Photographing Beauty in the Urban Environment
Here's a relatively old image, at least as far as the world of digital photography is concerned. It features an architectural element and freeway undercarriage in Melbourne, Australia and was made below and adjacent to the beginning of the Tullamarine Freeway around sunset on a late Summer's evening in February 2006.
Camera and Lens
Made with my very first digital camera, the Canon 5D, a 12.8 Megapixel full frame camera that, for its time, was a pretty amazing piece of kit. Back then I was a dedicated fixed (i.e., prime) lens user and this photo was made with my Canon 24 mm f/1.4 L series USM lens. I loved that lens and used it frequently, sometimes at its maximum aperture of f/1.4.
The setting reminded me of the kind of location where one of those crazy car chases from the TV show Chips might have been filmed. Of course it's the introduction of the bright yellow structure in the top centre of the frame that draws the eye. Placed against the deep blue sky this structure adds a surreal quality to the image and juxtaposes a pretty funky, contemporary element against what, for some folk, would be a relatively unremarkable location.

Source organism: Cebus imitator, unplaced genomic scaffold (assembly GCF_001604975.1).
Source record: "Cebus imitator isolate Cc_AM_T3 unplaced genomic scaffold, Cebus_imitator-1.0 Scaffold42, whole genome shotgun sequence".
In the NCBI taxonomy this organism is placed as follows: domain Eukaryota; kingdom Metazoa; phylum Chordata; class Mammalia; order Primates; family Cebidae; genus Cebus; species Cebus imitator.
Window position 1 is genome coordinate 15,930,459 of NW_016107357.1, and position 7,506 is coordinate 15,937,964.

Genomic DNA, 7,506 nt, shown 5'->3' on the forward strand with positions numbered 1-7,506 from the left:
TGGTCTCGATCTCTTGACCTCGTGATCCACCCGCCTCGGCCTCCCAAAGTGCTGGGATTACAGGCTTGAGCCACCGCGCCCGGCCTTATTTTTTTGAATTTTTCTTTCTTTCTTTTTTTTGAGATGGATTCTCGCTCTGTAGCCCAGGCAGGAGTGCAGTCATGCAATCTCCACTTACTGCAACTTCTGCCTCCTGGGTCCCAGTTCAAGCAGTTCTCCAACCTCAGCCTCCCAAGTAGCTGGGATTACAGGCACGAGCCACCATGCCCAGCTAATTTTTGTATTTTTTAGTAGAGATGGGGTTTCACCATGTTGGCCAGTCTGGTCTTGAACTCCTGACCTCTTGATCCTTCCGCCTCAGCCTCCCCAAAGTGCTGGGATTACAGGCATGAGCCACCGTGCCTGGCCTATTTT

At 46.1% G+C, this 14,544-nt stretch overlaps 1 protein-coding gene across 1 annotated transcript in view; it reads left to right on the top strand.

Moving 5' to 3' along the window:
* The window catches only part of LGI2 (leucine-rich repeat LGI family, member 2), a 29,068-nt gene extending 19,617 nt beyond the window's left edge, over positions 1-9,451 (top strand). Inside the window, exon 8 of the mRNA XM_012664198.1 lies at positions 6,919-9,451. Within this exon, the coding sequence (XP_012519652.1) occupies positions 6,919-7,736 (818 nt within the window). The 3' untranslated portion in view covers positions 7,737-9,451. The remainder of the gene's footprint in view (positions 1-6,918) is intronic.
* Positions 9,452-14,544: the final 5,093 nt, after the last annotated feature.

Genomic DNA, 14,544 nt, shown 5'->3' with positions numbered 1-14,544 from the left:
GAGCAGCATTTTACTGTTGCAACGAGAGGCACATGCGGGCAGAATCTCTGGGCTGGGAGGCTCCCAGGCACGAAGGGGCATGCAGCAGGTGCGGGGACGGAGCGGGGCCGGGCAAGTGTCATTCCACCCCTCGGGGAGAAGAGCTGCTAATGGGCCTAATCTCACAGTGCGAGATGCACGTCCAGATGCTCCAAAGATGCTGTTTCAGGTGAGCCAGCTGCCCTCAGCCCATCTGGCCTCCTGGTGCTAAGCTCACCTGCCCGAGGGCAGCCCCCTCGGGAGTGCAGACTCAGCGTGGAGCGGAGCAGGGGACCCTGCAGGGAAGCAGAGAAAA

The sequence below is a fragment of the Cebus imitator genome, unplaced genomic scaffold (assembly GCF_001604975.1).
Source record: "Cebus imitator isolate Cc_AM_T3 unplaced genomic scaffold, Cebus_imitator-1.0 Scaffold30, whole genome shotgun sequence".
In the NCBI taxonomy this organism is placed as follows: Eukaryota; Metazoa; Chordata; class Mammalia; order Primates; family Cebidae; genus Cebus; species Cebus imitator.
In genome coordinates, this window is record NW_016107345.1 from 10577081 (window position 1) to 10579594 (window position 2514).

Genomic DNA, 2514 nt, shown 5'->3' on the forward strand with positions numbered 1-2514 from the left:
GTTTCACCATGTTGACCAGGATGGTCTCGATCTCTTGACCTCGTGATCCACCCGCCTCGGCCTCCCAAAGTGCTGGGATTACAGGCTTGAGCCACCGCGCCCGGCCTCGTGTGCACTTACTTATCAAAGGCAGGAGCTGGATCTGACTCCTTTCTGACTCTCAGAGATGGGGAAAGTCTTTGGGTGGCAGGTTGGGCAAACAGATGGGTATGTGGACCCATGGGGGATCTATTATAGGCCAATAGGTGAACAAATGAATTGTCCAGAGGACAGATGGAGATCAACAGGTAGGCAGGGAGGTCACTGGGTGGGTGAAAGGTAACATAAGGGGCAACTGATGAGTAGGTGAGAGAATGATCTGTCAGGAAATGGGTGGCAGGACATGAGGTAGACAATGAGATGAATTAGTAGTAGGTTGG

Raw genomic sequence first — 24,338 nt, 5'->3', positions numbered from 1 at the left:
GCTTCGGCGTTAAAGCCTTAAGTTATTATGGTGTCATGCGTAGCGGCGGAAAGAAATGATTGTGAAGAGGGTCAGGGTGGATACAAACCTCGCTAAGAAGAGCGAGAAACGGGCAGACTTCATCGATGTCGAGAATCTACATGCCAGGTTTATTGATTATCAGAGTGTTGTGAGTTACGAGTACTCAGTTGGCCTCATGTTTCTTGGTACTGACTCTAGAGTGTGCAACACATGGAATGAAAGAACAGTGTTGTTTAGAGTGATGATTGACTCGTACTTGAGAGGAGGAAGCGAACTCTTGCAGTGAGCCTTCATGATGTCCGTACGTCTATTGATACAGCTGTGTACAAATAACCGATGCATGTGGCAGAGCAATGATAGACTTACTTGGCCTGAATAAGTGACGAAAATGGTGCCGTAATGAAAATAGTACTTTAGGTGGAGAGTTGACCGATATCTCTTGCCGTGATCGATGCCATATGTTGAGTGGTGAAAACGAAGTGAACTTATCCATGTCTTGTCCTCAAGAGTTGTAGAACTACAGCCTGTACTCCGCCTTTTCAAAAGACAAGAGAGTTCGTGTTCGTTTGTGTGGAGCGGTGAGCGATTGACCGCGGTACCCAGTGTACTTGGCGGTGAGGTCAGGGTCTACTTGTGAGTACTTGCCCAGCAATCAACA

Reading The Photo
For me it's the yellow color of the structure, made particularly vivid by the sunset, that reveals the transitory beauty of the location. Making photos at such times of day is good for the soul. I think that's because the process of making art forms a connection between location, artist and viewer that is pure and honest.
The fact that, during the making of the image, time seems to move at a different rate suggests another kind of connection all together. And perhaps that's the greatest joy there is for the photographer.
Being a big city there’s lots to photograph in Melbourne, including architectural elements. I photographed the statue of the owl at dusk on a stormy evening near Southern Cross Railway Station. I like the yellow and blue color contrast that serves to frame the statue and the stormy clouds gathering in the background.
Photography | Making Something Out Of Nothing
While photography is always fun and can be undertaken in exotic locales, more often than not the secret to making a good photo is to be able to work with less than inspiring subject matter.
The notion of making something out of nothing is central to how I approach photography.
It’s not so much what’s around you, but the potential in what you see and your ability to translate your vision into form. The notion of finding beauty in the banal is at the heart of the philosophy that underpins my own photography.